COPD Management Recommendations by GOLD Committee
On World COPD Day (November 16, 2016) updated recommendations for management of those with COPD were released. The group of experts from throughout the world who made the recommendations is called the GOLD committee. GOLD stands for Global Initiative for Chronic Obstructive Lung Disease.
Pulmonary physicians from the United States on the Board of Directors of GOLD include: Bartolome Celli, M.D., of Brigham and Women’s Hospital in Boston and Gerald Criner, M.D., of Louis Katz School of Medicine in Philadelphia.
Bartolome Celli, M.D., of Brigham and Women’s Hospital
The COPD management recommendations can be found on the website: http://goldcopd.org. The major goals of treatment are to reduce symptoms (shortness of breath) and to reduce the risk of sudden worsening (called an exacerbation).
The following statements summarize the recommendations for personalized treatment of those with stable COPD.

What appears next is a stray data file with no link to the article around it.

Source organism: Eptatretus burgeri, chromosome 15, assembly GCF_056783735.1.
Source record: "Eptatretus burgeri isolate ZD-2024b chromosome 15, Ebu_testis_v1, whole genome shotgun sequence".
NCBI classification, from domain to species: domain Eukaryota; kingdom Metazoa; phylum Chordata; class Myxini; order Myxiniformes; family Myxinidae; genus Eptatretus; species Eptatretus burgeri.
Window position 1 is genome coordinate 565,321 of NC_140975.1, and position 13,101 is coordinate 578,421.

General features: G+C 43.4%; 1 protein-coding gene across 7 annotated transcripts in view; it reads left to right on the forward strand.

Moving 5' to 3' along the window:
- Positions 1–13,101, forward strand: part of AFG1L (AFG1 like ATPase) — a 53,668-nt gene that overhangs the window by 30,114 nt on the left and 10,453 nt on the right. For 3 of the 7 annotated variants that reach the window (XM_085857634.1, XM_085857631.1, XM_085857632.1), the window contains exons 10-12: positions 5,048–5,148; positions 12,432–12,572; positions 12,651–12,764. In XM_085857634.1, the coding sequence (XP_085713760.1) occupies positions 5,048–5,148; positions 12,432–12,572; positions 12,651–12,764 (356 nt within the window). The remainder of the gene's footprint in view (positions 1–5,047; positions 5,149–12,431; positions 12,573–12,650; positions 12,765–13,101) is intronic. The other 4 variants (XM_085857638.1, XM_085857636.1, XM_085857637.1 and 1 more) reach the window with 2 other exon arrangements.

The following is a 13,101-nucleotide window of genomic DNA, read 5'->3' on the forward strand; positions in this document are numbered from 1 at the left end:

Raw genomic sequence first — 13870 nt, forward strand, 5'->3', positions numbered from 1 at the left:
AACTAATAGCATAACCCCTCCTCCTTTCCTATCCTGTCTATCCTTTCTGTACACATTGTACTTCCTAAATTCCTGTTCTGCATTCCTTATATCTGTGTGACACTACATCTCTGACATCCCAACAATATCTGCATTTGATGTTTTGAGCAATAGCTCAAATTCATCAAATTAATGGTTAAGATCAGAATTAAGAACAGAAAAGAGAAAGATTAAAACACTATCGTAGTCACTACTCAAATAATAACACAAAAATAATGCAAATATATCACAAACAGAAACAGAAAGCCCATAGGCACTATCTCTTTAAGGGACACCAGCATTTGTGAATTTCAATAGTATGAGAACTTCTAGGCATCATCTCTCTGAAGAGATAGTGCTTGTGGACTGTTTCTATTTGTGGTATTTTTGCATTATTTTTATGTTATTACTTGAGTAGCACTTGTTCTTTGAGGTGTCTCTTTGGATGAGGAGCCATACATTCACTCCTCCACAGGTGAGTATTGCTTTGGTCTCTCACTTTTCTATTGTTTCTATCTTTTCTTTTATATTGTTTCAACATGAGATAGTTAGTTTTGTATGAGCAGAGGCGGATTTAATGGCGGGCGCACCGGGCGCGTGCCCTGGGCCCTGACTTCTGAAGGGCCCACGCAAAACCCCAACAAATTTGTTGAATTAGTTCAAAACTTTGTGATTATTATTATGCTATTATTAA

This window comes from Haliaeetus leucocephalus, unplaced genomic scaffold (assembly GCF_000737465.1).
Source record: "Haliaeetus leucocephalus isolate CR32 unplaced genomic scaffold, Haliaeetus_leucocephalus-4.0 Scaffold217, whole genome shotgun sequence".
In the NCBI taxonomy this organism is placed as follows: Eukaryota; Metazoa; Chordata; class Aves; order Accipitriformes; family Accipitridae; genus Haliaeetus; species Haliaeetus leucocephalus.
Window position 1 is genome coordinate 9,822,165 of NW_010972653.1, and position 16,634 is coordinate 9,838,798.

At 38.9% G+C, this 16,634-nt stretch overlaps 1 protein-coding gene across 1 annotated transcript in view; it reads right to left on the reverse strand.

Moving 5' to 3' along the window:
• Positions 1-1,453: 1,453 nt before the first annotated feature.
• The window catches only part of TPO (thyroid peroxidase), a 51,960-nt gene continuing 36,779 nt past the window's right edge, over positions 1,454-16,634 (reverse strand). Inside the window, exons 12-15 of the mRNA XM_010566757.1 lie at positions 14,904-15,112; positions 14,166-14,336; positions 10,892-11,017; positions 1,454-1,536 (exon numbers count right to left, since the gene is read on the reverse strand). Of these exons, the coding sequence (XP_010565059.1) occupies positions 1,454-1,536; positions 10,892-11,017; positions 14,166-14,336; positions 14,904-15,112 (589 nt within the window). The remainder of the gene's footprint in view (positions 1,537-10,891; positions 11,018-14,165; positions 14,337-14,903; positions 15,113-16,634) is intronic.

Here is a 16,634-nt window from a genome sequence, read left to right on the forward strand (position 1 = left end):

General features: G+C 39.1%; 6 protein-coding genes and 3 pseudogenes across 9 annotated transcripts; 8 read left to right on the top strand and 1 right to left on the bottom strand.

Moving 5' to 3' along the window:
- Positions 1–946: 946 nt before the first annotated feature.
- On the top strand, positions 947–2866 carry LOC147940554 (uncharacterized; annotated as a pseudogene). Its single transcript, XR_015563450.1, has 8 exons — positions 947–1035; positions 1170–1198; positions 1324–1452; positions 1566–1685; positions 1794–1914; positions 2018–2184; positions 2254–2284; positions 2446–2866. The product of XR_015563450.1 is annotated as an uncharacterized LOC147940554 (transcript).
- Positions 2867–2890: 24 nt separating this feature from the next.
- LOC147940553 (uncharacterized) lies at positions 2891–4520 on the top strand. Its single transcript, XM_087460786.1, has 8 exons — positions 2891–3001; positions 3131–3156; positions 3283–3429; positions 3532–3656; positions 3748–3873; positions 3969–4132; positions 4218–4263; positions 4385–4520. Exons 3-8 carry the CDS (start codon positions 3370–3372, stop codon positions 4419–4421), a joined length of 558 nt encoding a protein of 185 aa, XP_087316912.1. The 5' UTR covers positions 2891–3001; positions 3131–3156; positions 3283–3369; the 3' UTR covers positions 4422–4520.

Gerald Criner, M.D., Chair and Professor, Thoracic Medicine and Surgery
These COPD management recommendations are based on the results of published clinical trials.
- Long-acting bronchodilators (last 12 – 24 hours) are preferred over short-acting drugs (last 4 – 6 hours) for those with occasional shortness of breath.
- Either one or two long-acting bronchodilators may be used as initial treatment. Increase to two bronchodilators is recommended if improvement is not achieved with one drug. The three approved dual bronchodilators available for prescription in the US are shown below.
Anoro Ellipta dry powder inhaler
Stiolto Respimat delivers a fine mist.
Bevespi is a pressurized metered-dose inhaler
- For those who have a history of sudden worsening of COPD (exacerbation), use of an inhaled corticosteroid may be considered in addition to a long-acting beta-agonist bronchodilator (Advair, Symbicort, and Breo).
- For severe hereditary alpha-1 antitrypsin deficiency, replacement therapy (also called augmentation therapy) should be considered.
- Medicines to suppress coughing (called antitussives) are not recommended.
- If breathing difficulty is severe and disabling, low dose narcotics (opioids like morphine) may be considered.